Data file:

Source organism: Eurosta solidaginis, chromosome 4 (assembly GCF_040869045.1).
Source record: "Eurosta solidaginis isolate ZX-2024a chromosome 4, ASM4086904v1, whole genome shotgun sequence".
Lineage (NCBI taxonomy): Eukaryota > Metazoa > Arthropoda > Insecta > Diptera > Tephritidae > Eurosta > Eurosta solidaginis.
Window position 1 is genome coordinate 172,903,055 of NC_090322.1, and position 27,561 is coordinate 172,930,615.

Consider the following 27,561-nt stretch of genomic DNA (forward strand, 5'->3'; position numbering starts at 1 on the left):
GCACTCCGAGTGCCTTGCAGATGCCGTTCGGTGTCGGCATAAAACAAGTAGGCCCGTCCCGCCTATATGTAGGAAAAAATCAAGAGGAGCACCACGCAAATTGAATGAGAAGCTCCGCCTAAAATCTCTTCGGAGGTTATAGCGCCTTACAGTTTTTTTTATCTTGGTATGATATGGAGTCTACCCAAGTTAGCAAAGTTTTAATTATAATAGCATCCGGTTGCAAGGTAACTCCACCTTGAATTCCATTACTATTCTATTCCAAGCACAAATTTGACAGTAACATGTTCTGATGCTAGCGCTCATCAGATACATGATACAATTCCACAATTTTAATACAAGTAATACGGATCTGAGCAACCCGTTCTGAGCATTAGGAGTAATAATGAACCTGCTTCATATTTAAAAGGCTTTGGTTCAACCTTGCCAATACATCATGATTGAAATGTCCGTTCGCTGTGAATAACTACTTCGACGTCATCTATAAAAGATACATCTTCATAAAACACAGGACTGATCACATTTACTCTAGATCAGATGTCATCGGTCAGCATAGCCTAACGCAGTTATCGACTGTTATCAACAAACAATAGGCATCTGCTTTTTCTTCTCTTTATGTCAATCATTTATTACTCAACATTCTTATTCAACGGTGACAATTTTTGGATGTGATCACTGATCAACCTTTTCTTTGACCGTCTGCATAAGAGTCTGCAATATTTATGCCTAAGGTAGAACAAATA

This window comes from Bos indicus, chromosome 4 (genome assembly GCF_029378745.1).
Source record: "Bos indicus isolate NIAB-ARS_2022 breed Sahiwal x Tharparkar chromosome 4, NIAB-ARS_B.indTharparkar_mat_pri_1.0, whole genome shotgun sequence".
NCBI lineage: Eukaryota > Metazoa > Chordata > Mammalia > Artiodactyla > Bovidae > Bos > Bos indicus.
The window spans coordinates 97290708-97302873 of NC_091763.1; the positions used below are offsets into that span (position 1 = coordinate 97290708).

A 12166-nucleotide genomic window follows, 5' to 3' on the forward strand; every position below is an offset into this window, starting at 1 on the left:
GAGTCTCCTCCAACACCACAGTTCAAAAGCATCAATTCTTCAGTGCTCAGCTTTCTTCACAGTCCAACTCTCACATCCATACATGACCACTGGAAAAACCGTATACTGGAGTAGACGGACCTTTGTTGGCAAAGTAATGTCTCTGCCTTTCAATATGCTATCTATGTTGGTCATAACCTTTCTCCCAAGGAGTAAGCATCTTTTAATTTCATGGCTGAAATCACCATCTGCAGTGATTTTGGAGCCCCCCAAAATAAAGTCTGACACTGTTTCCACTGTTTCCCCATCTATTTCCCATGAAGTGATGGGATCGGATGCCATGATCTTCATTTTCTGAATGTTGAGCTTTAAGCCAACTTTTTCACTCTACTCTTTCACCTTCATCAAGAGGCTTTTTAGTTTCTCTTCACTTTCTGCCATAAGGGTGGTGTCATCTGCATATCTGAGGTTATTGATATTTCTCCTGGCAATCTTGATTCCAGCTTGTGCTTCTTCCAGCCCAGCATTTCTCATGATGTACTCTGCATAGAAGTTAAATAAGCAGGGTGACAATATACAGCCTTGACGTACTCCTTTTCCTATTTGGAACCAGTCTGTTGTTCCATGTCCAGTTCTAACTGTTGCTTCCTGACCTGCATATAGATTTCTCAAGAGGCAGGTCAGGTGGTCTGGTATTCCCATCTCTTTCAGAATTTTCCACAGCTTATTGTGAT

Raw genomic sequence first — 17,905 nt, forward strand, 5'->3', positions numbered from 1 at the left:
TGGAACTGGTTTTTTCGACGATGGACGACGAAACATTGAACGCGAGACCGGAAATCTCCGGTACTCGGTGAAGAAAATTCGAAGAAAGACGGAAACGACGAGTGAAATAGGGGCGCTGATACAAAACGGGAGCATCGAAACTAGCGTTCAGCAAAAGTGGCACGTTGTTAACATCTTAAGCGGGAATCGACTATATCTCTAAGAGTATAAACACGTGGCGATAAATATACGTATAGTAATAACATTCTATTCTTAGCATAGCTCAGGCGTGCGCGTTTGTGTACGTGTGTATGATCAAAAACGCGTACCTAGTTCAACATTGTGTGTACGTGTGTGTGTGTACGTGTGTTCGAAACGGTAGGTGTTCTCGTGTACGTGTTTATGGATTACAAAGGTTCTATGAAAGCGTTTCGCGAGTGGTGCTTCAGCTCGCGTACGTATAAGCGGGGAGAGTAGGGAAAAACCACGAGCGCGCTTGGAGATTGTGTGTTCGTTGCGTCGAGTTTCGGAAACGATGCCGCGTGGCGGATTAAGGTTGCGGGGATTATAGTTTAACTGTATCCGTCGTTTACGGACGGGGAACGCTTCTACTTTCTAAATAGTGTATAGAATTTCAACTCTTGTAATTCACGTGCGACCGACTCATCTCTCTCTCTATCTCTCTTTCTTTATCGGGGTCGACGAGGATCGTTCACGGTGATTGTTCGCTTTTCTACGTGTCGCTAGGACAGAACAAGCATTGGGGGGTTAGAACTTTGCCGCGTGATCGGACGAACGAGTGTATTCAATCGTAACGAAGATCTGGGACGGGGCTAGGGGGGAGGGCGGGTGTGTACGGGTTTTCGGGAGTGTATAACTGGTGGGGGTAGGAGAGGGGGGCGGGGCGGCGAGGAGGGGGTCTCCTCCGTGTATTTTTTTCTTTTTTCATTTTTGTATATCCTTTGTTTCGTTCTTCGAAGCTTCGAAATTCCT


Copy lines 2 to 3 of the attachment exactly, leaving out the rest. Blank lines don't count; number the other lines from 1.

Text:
Source record: "Eurosta solidaginis isolate ZX-2024a chromosome 4, ASM4086904v1, whole genome shotgun sequence".
Lineage (NCBI taxonomy): Eukaryota > Metazoa > Arthropoda > Insecta > Diptera > Tephritidae > Eurosta > Eurosta solidaginis.